OPINION: When I first met Todd Barclay, it was over a pleasant lunch at Prego restaurant on Auckland's Ponsonby Rd. He was corporate affairs manager for the Philip Morris tobacco company; I'd been invited to lunch so he and his colleagues could discuss their concerns about a series of articles we'd been running on the harm caused by cigarettes. At the end of the lunch, they moved to pick up the bill. I politely declined: I'd prefer to pay for my own lunch rather than be in hock to Big Tobacco.
OPINION: It was Boxing Day last year when I hired a petrol-powered post-hole borer from Bunnings and announced to the world that I would be building a treehouse in the backyard of our Onehunga cottage. "Project Swiss Family Robinson, Day 0," I labelled it on Facebook. The boys had suggested a treehouse, and somewhere in the build-up to Christmas I realised I had a week's leave between then and New Year and nothing - absolutely nothing - planned.
OPINION: Most New Zealanders do not remember the bombing of the Rainbow Warrior. On July 10, 1985, they were small children, or not even born. They do not remember the confused horror at the news that two explosions had ripped gashes in the hull of the Greenpeace ship, killing photographer Fernando Pereira while others were lucky to escape alive.
Muck Rack makes it simple to find people, tweets, or articles that mention any name, keyword, company, hashtag etc. We've compiled this guide to help you make the most of your search.
Selecting a term
Start searching tweets, articles from media outlets, articles mentioned in tweets, journalists'
names, titles and bios with some suggested searches:
Companies or Topics (e.g. iPhone, Microsoft)
Phrases (e.g. "cloud computing") — use quotes to keep the terms together
Twitter handles (e.g. @username) — returns those who have mentioned or replied to
Names (e.g. "David Pogue")
Hashtags (e.g. #sxsw, #london2012)
Bio details (e.g. vegan, Olympics, father)
Muck Rack's Advanced Search allows for many boolean operators.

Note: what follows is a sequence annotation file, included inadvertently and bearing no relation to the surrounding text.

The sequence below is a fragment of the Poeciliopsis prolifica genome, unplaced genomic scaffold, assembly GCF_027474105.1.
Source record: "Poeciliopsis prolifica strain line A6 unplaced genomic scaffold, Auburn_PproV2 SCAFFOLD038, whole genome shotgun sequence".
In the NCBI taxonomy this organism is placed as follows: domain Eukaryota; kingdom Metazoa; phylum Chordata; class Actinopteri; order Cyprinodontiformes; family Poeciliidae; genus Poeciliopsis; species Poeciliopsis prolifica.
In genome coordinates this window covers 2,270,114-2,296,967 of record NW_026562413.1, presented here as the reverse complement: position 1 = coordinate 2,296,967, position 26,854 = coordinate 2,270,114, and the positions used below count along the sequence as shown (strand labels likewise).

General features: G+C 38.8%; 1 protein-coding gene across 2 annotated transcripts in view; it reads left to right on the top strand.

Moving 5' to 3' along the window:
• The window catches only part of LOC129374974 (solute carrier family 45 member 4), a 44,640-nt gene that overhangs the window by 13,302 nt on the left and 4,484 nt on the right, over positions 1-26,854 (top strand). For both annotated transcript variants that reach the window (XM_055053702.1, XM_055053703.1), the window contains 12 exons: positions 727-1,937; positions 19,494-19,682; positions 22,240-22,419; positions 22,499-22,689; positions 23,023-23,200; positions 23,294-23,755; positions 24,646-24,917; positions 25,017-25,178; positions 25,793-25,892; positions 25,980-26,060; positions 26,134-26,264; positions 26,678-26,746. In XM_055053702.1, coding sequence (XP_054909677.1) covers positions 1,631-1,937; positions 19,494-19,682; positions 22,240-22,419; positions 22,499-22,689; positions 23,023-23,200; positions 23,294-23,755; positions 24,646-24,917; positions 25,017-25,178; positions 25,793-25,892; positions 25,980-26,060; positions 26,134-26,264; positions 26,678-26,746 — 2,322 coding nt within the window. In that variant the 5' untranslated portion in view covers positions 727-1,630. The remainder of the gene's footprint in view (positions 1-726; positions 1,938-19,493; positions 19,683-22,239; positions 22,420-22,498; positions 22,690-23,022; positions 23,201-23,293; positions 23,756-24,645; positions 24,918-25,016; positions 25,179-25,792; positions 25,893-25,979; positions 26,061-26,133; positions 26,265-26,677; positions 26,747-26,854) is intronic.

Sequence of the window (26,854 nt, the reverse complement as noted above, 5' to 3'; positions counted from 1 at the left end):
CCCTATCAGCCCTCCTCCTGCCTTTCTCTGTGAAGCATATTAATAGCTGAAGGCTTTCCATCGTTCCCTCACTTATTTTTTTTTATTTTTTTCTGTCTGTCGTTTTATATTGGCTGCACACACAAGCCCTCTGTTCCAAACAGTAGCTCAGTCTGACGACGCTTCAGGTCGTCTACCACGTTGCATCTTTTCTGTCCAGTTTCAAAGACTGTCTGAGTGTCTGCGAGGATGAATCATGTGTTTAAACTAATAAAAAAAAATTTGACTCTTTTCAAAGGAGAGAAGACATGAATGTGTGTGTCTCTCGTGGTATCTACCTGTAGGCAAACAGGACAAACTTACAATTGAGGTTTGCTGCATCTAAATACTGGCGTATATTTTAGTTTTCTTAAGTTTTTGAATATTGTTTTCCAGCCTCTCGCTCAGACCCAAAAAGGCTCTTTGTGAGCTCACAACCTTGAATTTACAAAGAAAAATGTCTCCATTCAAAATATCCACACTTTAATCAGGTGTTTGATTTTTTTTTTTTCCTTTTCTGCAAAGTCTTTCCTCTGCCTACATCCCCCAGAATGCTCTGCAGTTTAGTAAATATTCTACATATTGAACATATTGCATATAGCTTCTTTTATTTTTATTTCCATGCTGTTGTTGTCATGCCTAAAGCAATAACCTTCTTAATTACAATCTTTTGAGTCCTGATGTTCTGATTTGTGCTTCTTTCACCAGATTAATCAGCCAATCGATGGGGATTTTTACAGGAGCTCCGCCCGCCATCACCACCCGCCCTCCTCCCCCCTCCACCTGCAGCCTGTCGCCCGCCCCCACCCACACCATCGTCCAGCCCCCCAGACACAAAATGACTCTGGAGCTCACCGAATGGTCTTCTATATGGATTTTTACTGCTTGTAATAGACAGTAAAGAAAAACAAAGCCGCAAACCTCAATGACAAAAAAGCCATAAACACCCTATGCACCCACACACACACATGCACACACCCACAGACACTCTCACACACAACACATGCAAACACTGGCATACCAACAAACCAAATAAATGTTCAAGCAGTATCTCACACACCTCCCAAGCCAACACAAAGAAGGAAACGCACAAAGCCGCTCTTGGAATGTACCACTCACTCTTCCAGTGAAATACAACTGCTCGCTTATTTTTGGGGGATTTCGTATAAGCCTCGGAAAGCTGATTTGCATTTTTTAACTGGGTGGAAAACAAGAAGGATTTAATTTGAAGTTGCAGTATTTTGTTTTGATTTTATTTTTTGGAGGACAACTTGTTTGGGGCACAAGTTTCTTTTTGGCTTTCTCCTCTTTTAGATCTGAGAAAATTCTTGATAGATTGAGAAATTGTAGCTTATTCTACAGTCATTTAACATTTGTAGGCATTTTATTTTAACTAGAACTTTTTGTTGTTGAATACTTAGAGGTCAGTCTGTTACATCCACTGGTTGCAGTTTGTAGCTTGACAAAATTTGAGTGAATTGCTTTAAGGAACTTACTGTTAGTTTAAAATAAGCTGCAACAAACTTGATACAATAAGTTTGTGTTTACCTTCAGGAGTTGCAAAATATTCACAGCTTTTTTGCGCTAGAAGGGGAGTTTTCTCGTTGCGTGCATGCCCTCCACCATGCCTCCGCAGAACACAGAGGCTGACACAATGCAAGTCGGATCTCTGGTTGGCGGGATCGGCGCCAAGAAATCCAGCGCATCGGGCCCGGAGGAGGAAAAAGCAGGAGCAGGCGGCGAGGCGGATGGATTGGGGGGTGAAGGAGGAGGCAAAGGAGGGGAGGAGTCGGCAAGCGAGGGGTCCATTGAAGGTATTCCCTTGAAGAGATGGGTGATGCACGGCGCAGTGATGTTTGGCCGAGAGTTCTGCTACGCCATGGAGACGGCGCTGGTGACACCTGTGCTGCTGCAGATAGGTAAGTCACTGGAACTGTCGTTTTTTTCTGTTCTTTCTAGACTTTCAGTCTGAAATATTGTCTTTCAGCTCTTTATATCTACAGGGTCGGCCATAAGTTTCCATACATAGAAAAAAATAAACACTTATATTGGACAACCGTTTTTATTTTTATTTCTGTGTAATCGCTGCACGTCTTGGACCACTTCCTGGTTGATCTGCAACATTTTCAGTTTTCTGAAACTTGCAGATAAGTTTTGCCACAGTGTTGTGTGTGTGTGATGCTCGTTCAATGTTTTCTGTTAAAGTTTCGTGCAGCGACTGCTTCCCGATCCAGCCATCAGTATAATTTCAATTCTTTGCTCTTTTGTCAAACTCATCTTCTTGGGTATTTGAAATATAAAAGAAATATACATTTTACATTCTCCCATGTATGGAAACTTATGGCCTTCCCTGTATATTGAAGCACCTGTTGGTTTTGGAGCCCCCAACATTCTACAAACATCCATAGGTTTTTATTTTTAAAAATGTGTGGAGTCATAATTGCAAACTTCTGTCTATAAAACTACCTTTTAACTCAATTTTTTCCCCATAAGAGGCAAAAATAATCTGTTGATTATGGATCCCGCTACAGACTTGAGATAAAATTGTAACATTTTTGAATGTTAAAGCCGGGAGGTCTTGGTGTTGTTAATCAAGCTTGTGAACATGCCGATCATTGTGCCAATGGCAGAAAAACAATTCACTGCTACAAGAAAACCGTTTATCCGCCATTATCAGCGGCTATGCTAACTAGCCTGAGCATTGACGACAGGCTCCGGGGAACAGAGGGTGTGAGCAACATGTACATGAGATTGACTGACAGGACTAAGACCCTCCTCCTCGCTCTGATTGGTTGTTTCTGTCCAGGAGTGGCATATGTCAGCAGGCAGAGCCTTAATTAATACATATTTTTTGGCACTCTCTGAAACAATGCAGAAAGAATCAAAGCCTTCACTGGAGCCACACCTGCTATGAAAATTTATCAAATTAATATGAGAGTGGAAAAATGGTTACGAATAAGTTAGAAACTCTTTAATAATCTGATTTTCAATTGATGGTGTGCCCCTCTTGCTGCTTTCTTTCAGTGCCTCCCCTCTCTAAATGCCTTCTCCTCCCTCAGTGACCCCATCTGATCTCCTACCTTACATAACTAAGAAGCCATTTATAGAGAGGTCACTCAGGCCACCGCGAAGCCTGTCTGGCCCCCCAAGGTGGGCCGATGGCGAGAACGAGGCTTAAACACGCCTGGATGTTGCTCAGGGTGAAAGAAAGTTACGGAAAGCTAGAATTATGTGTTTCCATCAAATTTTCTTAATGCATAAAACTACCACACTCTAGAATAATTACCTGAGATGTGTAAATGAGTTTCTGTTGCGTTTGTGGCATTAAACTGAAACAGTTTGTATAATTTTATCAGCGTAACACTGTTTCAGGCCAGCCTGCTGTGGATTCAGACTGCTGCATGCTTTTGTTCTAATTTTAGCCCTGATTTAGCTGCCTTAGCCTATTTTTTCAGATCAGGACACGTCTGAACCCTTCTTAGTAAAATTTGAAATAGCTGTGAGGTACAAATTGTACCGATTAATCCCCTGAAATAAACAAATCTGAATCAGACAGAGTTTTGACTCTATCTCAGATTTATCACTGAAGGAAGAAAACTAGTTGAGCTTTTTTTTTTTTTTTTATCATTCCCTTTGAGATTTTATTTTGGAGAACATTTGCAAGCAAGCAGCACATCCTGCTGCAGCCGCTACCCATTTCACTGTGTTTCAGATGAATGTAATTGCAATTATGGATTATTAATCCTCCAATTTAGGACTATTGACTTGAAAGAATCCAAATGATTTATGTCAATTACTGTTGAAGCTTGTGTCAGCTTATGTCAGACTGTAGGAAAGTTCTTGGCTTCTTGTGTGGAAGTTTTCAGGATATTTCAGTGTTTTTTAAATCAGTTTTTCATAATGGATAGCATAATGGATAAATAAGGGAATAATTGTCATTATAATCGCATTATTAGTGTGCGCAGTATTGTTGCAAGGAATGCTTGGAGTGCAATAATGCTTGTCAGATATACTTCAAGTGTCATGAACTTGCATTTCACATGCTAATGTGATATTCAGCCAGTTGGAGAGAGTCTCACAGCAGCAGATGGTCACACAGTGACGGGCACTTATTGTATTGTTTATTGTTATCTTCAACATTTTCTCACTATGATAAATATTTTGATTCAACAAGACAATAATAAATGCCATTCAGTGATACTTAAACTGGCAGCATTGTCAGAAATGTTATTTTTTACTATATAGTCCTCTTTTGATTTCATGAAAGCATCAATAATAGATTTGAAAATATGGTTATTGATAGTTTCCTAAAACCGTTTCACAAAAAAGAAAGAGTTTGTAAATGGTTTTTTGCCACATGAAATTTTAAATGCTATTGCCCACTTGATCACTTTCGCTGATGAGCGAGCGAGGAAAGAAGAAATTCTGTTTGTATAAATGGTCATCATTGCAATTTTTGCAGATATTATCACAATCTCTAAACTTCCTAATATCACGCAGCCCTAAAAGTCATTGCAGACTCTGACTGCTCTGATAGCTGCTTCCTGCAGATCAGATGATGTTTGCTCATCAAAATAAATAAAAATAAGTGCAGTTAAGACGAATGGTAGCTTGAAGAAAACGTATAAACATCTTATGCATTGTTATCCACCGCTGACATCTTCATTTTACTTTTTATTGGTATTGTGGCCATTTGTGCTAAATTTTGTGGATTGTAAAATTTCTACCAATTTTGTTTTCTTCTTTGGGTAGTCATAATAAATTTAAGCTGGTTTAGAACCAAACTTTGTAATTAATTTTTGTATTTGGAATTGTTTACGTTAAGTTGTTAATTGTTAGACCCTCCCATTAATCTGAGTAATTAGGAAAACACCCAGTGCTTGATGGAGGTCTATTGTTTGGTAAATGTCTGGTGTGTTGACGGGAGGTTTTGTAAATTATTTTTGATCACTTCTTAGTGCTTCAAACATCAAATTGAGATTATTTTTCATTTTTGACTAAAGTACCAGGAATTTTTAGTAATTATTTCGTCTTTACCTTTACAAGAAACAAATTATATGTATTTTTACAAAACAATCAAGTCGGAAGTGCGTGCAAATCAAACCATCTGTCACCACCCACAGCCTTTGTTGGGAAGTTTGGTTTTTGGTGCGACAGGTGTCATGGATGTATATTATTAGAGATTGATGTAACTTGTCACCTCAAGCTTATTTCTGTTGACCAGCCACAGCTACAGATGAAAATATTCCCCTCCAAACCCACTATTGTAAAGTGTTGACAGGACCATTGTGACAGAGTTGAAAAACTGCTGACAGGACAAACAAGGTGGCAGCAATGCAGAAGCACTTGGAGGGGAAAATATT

Find results that mention multiple specified terms, use AND or
+. For example, ensure each result contains both Elon Musk and Mark Zuckerberg by
searching Obama AND Romney or Obama + Romney.
Use the operators OR or , to broaden your search when you'd like either of
multiple terms to appear in results. (This is the default behavior of our search when no operators
are used.) For example, search for democrat OR republican to find results that refer to
Democrats and/or Republicans.
Use NOT or - to subtract results from your search. For
example, searching Disney will yield results about the Walt Disney Company as well as Walt Disney
World Resort. To exclude mentions of Disney World, search for Disney -World or Disney
When using one of these operators with a phrase, enclose it in quotation marks. For example, you can
find results about smartphones excluding Apple's iPhone 4S by searching smartphone -"iPhone
Exact case matching or punctuation
If you're searching for a brand name or keyword that relies on specific punctuation marks or capitalization, you can
find results that match your exact query by adding matchcase: before the keyword you're searching for, like matchcase:E*TRADE .
Use parentheses to separate multiple
boolean phrases. For example, to find journalists talking about having fun in Disney World or
Disneyland, search for ("disney world" OR disneyland) AND fun.
An asterisk can be used to search for any variation of a root word truncated by the asterisk. For example, searching for admin* will return results for administrator, administration, administer, administered, etc.
A near operator is an AND operator where you can control the distance between the words. You can vary the distance the near operation uses by adding a forward slash and number (between 0-99) such as strawberries NEAR/10 "whipped cream", which means the strawberries must exist within 10 words of "whipped cream".